Covid + Obesity = Not Good

Thomas B. Gilliam

By Thomas B. Gilliam, Ph.D., Industrial Physical Capability
Services (IPCS)

Many research studies have been published showing that individuals who are hypertensive, diabetic, or asthmatic are at greater risk of contracting COVID-19. The connection between obesity and Covid has been discussed in the past but not as much as high blood pressure, diabetes, and asthma.

A new major meta-analysis study published in Obesity Reviews by Dr. Popkin and associates presented alarming data on the connection between being obese and the risk for COVID-19. In fact, the study stated that obese individuals compared to normal or overweight individuals have a greater than 46% chance of testing positive for COVID-19, a 113% greater chance of being hospitalized, a 74% greater chance of being admitted to the ICU, and a 48% greater chance of dying from Covid-19. Those are not great odds for anyone. The study also showed that as the level of obesity increases, so does the risk.

How many people could this possibly affect? The numbers are staggering. According to Dr. Popkin, 43% of US adults are obese as measured by a Body Mass Index (BMI) of 30 or more, and another 25-30% fall into the overweight category (BMI 25-29).

IPCS collects height and weight data when conducting its muscular strength assessments. Our database (over 500,000 tests) shows that obesity leveled off about 5 years ago at 43% of the workers tested and has been relatively consistent at that level since. But what is very critical to the health of the worker and the risk for Covid is shown in the chart on the next page.

The chart shows the percent changes in the number of workers in each BMI category over a 15-year time frame (2005-2019). If you add the percentages for each category beginning with BMI 30-34 through BMI>49, the overall percentage of obese workers in 2005 was 37% compared to those same categories in 2019 which is 43%.


A BMI of 35-39 is considered Severe, 40-49 Morbid, and greater than 49 Extreme Morbid. The percent change in the number of workers moving into the Severe, Morbid, and Extreme Morbid categories from 2005 to 2019 increased by 52%. It is these higher categories that greatly increase the risk of the worker for Covid 19.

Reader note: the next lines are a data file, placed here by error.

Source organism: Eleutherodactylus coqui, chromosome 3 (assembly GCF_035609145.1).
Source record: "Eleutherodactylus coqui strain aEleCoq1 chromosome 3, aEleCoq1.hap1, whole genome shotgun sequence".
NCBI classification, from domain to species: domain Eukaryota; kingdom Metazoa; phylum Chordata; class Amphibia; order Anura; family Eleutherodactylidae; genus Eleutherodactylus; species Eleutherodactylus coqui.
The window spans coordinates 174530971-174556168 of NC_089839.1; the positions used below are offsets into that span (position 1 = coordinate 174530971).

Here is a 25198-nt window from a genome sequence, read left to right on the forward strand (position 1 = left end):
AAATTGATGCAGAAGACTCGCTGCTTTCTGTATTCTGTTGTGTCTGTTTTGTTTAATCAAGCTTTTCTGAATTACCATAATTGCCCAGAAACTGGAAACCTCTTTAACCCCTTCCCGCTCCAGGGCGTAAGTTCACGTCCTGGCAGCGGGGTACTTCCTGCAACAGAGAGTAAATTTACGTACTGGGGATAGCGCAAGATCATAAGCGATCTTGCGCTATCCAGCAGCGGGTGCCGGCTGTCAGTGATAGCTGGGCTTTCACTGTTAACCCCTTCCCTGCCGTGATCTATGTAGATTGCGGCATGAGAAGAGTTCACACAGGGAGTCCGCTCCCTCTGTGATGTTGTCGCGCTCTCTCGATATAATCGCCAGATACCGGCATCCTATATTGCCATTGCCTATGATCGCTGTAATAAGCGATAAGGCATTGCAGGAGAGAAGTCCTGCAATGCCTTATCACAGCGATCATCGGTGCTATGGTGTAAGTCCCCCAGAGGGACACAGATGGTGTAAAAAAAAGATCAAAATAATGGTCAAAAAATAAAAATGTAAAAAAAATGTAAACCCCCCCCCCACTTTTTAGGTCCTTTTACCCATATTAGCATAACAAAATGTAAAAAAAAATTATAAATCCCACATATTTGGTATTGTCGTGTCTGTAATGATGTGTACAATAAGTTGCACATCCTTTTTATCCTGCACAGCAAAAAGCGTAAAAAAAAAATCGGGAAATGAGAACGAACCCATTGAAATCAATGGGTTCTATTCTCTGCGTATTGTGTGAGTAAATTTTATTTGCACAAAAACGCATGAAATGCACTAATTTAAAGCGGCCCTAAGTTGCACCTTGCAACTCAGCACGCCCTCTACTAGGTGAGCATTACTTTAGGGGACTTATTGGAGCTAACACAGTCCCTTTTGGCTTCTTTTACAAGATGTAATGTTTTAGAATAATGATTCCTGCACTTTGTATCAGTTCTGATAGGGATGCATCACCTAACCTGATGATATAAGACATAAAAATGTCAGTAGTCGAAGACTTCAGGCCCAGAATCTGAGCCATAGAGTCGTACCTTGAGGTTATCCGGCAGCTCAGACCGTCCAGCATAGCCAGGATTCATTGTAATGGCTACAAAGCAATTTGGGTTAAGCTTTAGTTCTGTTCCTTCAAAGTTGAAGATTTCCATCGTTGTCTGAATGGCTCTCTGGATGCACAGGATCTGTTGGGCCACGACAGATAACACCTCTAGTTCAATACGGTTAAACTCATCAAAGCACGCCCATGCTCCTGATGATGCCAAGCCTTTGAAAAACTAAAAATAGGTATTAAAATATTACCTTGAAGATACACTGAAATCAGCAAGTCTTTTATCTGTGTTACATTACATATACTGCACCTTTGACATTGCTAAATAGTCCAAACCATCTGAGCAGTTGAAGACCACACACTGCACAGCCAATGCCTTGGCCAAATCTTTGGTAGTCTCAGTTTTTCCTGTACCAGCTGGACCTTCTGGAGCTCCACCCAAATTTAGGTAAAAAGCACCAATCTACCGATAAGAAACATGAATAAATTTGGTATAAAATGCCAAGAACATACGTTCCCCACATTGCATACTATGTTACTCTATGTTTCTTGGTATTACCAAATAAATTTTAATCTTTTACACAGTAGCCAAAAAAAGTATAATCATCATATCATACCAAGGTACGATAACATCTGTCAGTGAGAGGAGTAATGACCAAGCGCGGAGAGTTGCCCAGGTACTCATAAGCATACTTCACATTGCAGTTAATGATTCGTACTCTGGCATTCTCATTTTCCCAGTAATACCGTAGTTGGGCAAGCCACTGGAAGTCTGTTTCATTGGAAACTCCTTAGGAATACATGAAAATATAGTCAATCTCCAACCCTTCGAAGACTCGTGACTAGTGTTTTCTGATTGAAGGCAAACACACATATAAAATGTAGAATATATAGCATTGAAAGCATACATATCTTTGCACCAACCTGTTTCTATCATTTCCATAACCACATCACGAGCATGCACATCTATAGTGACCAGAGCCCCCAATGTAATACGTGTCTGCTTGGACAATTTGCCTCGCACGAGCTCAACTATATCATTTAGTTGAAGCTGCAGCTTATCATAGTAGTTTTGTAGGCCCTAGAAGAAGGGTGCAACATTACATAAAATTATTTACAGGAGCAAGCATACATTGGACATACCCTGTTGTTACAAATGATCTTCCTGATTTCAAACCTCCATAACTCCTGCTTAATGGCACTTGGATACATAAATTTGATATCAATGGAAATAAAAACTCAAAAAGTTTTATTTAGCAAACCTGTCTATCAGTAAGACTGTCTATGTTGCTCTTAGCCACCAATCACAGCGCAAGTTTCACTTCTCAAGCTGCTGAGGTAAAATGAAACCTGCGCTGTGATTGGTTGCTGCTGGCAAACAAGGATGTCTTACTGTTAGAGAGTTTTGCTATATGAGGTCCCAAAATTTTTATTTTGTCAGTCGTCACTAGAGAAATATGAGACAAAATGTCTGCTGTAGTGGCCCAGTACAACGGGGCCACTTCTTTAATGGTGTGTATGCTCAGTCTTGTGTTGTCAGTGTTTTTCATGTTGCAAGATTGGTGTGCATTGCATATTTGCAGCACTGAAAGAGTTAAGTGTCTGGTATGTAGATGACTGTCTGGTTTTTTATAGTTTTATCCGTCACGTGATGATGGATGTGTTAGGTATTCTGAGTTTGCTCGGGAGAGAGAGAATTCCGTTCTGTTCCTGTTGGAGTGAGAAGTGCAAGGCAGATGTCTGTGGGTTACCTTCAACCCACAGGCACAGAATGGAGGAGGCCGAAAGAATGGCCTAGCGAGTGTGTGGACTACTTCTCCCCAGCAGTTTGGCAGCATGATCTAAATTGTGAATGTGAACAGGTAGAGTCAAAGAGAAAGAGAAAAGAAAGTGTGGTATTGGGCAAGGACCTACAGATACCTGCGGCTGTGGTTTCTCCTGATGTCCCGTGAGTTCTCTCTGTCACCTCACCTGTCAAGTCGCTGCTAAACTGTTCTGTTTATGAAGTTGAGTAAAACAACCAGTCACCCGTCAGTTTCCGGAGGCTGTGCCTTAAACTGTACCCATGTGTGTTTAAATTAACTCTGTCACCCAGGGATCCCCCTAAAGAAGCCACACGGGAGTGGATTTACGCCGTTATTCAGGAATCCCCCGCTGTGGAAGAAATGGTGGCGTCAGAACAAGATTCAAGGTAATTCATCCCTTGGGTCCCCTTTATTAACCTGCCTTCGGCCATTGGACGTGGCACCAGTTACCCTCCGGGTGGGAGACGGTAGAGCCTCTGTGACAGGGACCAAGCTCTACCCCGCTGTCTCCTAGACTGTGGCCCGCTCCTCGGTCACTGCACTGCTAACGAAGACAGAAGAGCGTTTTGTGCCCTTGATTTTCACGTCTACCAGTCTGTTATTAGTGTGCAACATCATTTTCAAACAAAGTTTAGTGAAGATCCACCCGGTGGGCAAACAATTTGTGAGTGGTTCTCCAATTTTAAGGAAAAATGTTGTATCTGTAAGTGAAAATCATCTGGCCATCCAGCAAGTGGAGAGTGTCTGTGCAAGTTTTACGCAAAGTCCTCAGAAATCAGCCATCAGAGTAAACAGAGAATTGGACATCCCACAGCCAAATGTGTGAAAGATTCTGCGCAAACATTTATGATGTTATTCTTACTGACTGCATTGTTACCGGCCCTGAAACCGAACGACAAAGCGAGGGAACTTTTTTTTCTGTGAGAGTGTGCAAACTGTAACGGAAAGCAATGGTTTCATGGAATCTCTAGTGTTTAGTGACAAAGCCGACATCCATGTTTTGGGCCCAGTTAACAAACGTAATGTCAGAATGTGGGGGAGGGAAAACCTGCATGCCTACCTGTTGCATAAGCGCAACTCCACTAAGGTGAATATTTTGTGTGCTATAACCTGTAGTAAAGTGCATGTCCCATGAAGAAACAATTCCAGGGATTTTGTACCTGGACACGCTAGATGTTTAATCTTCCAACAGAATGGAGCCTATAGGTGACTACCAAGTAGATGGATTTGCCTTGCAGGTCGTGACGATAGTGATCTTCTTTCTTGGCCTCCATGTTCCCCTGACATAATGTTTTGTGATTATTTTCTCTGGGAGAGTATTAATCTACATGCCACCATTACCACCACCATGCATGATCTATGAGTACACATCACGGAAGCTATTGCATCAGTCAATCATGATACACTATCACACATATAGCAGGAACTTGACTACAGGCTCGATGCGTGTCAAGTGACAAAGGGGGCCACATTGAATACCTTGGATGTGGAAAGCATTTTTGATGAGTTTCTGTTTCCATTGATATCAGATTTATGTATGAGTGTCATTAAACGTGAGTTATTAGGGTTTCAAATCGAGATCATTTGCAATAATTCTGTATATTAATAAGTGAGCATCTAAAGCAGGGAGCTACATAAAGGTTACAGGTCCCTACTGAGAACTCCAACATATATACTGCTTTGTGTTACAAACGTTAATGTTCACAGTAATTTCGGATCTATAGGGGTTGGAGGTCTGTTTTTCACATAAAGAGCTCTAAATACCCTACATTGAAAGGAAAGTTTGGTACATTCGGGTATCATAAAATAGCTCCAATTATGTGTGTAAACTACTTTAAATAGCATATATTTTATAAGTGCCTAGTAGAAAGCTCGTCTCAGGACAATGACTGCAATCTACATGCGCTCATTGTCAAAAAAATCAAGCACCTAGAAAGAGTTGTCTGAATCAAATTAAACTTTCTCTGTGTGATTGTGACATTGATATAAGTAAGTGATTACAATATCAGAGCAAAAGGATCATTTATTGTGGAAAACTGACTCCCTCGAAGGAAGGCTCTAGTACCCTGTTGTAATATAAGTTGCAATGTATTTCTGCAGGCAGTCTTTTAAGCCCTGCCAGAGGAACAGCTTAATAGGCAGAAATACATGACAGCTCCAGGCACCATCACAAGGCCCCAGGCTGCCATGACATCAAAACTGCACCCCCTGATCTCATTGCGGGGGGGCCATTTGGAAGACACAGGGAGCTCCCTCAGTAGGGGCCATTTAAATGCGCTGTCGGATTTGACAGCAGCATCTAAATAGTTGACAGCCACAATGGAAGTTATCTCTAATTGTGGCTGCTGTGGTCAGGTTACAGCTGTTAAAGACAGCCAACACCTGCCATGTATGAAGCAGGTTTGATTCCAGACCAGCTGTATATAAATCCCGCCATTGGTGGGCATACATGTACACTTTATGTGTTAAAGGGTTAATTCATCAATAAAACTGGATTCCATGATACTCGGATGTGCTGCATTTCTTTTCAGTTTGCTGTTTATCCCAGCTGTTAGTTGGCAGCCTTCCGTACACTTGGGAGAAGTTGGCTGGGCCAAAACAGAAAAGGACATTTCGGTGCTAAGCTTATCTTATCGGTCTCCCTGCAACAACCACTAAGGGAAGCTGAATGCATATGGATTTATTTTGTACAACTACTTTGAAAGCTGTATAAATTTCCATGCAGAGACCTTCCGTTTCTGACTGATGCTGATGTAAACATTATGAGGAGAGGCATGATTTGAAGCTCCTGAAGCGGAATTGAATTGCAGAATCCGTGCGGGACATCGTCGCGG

The article went on to discuss how vaccines impact obese people differently than non-obese individuals. The research shows that most obese people need twice the flu vaccine dose to be effective. The concern is how effective will the Covid vaccine be with obese individuals especially those with higher BMIs.

Covid has changed two contributing factors to obesity according to Dr. Popkin. First, for many Americans, their diet has changed to now include many more “ultra-processed” foods that are higher in calories and sugar. Second, many more individuals have greatly reduced their level of physical activity. The combination of the increase in ultra-processed foods and lack of physical activity has resulted in many individuals gaining weight, especially the obese, during the pandemic which is not good. Covid has limited many workers’ physical activity by working virtually. Companies are relying on Zoom meetings that increase sitting time even more than prior to COVID-19.

Over the years, I have written about the importance of maintaining a healthy immune system to help combat infections and diseases. We know that physical activity leads to a healthier immune system and at the same time, obese individuals have a compromised immune system. So, the combination of less physical activity and weight gain today in our society because of Covid is not good for the overall health of the workers especially those who are already obese.

Covid is an infectious disease, like the flu, and will be with us for many years to come – just like other infectious diseases. It is not just going to be good enough to get a vaccine. The worker is going to need to contribute to his/her overall health by eating more nutritiously and increasing their level of physical activity. This combination (diet and exercise) will help the worker combat not only Covid but other infectious diseases as well. This would be a good time to put into place health/safety/benefit programs for 2021 to include programs to enhance the well-being of the worker for the good of the worker and the good of the company.

Thank You To Our Annual Sponsors

Join Our Network of Occupational Health Professionals